Setting aside the Islamabad High Court (IHC) judgment, the Supreme Court has justified the federal government’s policy to suspend mobile phone services on the pretext of “national security”.
It is common practice for mobile phone services to be suspended in the country’s cities on “sensitive” religious events like Ashura and Eid Miladun Nabi.
Islamabad High Court Chief Justice Athar Minallah in his February 26, 2018 verdict had declared the suspension of mobile phone services on the pretext of “security concerns” illegal.
The judge stated that the discontinuation of cellular services by the federal government and other authorities was tantamount to exceeding their authority.
A division bench of the apex court led by Justice Bandial on April 22 set aside the IHC judgment which struck down the policy directive dated 26.12.2009 published by the Ministry of Information Technology (IT and Telecom Division) under Section 8(2)(c) of the Pakistan Telecommunication (Re-Organisation) Act 1996.
“These protective measures are taken on the request of law enforcement authorities in view of past experience of terrorist activities at similar events. If such events caused the issuance of the impugned directions then the same would be in the public interest, reasonable, fair, consistent with the object of the law and therefore valid. Accordingly, the exercise of power by PTA under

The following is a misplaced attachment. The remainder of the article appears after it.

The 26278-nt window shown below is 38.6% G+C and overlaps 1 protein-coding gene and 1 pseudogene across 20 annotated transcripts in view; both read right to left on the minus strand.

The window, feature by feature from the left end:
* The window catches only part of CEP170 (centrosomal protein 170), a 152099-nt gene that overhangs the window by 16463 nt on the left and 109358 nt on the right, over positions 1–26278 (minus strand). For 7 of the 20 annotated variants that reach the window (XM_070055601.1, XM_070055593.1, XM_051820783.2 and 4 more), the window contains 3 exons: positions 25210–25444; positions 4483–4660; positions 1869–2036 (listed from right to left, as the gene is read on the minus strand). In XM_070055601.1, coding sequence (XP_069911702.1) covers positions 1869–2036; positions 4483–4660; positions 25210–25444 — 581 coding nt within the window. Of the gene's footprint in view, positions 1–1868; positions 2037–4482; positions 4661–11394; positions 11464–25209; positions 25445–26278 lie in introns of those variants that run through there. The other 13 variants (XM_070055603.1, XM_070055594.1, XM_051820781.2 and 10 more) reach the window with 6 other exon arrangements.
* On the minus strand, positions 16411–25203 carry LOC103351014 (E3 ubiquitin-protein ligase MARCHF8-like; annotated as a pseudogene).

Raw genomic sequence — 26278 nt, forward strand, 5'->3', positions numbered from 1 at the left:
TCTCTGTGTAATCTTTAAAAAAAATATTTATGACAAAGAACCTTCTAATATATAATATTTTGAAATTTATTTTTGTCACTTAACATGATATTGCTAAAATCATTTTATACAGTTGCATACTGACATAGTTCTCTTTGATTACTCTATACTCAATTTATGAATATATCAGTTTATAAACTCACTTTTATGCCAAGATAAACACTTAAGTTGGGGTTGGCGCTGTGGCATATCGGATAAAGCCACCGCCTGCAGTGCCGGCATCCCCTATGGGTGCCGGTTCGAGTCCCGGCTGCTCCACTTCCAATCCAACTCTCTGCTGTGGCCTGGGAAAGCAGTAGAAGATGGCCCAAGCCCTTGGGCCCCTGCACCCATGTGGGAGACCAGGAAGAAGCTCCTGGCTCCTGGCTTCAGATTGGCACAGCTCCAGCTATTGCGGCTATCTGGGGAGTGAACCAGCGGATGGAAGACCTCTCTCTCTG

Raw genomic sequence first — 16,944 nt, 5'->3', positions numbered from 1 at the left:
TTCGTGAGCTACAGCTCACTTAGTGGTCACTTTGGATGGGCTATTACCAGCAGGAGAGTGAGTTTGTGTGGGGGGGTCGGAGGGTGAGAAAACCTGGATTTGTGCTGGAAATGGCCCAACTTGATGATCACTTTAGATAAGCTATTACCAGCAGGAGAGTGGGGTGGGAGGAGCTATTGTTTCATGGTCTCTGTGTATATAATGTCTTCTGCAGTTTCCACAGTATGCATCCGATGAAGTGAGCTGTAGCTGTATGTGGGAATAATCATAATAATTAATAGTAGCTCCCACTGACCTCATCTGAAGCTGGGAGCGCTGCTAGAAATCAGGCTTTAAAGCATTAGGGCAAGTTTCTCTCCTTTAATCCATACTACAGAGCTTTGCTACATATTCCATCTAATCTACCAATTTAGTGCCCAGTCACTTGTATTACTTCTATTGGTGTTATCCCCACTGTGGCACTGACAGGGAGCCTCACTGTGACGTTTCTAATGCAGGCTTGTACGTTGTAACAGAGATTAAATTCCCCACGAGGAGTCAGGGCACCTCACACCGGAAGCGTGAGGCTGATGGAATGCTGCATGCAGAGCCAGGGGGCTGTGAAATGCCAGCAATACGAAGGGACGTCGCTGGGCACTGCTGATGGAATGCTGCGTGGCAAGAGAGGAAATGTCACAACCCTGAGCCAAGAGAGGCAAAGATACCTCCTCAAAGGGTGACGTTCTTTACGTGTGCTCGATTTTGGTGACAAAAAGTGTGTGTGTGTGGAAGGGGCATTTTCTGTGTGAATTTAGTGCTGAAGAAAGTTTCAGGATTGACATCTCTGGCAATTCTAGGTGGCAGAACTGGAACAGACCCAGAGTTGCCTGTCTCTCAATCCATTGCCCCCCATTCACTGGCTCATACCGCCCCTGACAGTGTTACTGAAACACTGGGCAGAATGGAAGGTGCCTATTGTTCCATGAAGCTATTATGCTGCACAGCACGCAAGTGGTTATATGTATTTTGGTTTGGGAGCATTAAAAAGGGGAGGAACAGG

the policy directive dated 26.12.2009 ought to be evaluated in the light of the threat that is anticipated,” said a 9-page written judgment authored by Justice Umar Ata Bandial.
The impugned judgment of the IHC further held that the said policy directive failed to meet the criteria and conditions laid down in Section 54(2) and (3) of the Act.
Later, Pakistan Telecom Authority (PTA) had challenged the IHC judgment in the apex court.
The apex court in its written judgment held that the power of PTA under the policy directive dated 26.12.2009 does not conflict with Section 54(3) of the Act which operates in a different field.
In fact, it is regulated by Section 8(2)(c) of the Act read with Section 24-A(1) of the 1897 Act and the law laid down by this Court controlling the exercise of delegated authority.
“Apart from the aforesaid parameters, it is not within the province of a Superior Court to strike down or interfere with decisions taken by Federal Government bodies pursuant to the policy directive dated 26.12.2009,” said the judgment.
Justice Bandial also noted that the IHC judgment failed to examine the impugned suspensory directions dated 28.03.2016 in the context of the power conferred on PTA.
“We consider that the impugned judgment has arrived at a hasty and incorrect conclusion. The learned High Court has construed Section 8(2)(c) to be subservient to Section 54(3) of the Act. In reaching this decision, the learned High Court has misread the Act, specifically the provisions of Section 54, all of which serve an express purpose/function. Whilst these purposes/functions may incidentally be effectuated by the exercise of power under Section 8(2)(c) of the Act but this does not lead to the conclusion that Section 54 ibid controls the exercise of such power.”